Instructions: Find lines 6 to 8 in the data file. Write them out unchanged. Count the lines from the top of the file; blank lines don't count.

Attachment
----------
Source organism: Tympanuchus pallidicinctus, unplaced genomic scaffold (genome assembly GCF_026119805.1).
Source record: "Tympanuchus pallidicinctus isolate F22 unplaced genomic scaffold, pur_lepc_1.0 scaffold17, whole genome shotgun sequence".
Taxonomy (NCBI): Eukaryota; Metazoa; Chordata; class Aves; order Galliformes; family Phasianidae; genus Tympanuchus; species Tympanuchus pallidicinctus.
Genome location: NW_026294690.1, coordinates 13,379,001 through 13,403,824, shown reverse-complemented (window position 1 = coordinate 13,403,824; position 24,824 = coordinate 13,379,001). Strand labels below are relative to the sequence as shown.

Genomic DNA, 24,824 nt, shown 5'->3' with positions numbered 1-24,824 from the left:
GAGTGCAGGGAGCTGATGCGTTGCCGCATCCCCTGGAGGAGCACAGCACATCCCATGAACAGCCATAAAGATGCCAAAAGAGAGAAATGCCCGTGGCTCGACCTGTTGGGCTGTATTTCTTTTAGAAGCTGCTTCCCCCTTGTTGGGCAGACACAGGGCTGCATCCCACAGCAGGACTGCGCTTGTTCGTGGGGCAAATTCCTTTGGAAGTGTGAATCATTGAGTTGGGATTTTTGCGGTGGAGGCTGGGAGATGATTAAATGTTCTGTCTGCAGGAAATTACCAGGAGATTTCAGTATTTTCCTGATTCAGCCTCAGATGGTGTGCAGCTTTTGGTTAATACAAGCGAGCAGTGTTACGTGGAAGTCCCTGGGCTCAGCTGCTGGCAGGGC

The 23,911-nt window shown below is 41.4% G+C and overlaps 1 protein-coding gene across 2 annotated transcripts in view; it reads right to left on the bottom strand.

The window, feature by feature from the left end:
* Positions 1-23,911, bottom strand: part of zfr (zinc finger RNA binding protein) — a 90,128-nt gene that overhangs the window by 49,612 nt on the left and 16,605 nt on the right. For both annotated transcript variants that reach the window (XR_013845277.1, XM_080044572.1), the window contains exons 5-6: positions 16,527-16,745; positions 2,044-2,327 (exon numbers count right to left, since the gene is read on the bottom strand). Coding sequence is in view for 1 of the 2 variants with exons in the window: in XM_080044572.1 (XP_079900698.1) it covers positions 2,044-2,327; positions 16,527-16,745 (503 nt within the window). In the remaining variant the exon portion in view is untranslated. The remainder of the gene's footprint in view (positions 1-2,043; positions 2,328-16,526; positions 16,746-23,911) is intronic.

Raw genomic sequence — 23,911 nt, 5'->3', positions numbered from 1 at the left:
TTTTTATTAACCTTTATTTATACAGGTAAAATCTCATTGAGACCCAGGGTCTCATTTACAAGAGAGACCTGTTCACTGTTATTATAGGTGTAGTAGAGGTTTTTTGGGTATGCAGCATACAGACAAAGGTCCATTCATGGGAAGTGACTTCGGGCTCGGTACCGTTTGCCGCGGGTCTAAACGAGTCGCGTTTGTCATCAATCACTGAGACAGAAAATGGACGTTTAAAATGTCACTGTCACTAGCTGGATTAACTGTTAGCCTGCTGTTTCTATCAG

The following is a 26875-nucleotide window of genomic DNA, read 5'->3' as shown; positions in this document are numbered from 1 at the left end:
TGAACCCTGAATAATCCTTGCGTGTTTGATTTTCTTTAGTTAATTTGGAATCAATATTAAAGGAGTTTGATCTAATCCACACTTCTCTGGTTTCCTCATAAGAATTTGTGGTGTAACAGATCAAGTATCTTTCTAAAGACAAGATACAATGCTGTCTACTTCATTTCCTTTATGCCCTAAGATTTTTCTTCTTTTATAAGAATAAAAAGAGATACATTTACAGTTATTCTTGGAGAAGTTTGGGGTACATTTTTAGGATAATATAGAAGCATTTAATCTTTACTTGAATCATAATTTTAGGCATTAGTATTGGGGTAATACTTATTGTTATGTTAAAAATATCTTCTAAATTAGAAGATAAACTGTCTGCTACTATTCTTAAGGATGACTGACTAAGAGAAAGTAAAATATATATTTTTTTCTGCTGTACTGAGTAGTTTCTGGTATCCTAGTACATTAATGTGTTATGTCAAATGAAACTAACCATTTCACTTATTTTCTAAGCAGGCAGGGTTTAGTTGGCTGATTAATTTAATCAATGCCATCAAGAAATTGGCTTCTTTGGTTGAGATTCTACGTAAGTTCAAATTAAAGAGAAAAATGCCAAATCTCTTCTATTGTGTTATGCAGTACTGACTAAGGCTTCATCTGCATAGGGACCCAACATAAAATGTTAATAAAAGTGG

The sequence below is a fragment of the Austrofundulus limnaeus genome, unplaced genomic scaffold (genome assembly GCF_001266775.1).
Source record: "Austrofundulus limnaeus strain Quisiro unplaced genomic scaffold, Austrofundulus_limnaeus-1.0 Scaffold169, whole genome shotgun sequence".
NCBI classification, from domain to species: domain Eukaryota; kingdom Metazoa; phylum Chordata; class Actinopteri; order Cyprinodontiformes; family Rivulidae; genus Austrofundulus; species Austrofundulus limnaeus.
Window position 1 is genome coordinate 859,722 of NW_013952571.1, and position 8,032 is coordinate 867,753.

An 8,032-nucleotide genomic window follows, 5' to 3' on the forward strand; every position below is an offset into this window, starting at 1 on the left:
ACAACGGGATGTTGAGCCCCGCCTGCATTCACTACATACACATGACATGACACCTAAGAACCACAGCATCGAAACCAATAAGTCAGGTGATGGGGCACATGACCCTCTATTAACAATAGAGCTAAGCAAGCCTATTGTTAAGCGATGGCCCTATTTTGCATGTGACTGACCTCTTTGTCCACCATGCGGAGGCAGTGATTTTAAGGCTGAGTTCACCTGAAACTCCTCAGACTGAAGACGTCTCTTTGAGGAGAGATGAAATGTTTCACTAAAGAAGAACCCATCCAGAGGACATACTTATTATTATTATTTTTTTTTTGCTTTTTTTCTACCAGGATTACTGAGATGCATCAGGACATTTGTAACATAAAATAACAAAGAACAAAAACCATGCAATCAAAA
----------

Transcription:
GAGTGCAGGGAGCTGATGCGTTGCCGCATCCCCTGGAGGAGCACAGCACATCCCATGAACAGCCATAAAGATGCCAAAAGAGAGAAATGCCCGTGGCTCGACCTGTTGGGCTGTATTTCTTTTAGAAGCTGCTTCCCCCTTGTTGGGCAGACACAGGGCTGCATCCCACAGCAGGACTGCGCTTGTTCGTGGGGCAAATTCCTTTGGAAGTGTGAATCATTGAGTTGGGATTTTTGCGGTGGAGGCTGGGAGATGATTAAATGTTCTGTCTGCAGGAAATTACCAGGAGATTTCAGTATTTTCCTGATTCAGCCTCAGATGGTGTGCAGCTTTTGGTTAATACAAGCGAGCAGTGTTACGTGGAAGTCCCTGGGCTCAGCTGCTGGCAGGGC

The 23,911-nt window shown below is 41.4% G+C and overlaps 1 protein-coding gene across 2 annotated transcripts in view; it reads right to left on the bottom strand.

The window, feature by feature from the left end: